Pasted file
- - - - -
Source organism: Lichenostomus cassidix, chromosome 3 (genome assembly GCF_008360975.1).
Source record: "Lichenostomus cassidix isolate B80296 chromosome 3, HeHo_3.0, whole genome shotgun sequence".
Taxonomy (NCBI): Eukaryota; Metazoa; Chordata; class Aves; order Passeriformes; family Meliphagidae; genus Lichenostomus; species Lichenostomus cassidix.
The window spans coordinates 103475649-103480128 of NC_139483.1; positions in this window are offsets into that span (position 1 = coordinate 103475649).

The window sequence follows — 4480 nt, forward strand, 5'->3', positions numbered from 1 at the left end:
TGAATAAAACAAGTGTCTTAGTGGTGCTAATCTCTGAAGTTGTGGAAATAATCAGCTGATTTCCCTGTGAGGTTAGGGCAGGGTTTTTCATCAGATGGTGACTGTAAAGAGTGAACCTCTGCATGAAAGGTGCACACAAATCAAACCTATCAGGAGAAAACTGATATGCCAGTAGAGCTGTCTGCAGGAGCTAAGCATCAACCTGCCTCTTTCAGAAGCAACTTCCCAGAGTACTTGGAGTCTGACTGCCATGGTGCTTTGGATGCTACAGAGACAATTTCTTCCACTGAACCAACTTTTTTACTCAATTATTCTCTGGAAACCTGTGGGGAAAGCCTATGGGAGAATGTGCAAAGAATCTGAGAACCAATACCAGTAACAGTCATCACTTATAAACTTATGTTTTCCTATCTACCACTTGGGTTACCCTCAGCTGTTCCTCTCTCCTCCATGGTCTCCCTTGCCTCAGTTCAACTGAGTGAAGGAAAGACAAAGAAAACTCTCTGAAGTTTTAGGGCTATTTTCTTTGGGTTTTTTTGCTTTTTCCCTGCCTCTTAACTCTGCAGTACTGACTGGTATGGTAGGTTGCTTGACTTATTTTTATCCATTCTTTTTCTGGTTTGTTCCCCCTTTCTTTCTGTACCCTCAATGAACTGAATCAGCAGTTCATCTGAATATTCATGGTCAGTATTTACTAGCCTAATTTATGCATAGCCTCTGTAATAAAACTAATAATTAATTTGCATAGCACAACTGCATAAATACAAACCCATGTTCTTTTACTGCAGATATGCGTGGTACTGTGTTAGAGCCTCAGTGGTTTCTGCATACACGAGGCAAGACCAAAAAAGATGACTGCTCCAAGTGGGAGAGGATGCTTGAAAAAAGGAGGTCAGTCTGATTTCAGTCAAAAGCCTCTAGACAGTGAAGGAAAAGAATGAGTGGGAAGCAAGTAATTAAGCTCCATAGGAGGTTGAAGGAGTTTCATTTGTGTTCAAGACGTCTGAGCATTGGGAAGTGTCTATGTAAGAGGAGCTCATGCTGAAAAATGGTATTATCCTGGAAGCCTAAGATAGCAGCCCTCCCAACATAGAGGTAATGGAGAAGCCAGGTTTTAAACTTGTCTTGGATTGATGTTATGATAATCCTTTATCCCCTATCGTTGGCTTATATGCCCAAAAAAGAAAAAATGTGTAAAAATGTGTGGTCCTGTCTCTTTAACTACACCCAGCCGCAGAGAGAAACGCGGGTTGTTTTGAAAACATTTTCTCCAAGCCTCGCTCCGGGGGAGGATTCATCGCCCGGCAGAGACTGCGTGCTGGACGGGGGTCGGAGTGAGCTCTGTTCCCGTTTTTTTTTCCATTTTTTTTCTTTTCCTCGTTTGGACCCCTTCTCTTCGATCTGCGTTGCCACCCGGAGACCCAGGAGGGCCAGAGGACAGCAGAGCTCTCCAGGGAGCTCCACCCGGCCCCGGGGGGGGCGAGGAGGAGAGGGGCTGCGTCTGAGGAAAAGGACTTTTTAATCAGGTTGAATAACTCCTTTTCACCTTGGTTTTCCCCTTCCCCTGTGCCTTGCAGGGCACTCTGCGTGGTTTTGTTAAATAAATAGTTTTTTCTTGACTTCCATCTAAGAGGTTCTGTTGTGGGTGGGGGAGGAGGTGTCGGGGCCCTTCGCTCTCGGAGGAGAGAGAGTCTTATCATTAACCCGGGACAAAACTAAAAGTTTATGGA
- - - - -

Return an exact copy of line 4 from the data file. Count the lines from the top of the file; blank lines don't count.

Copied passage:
The window spans coordinates 103475649-103480128 of NC_139483.1; positions in this window are offsets into that span (position 1 = coordinate 103475649).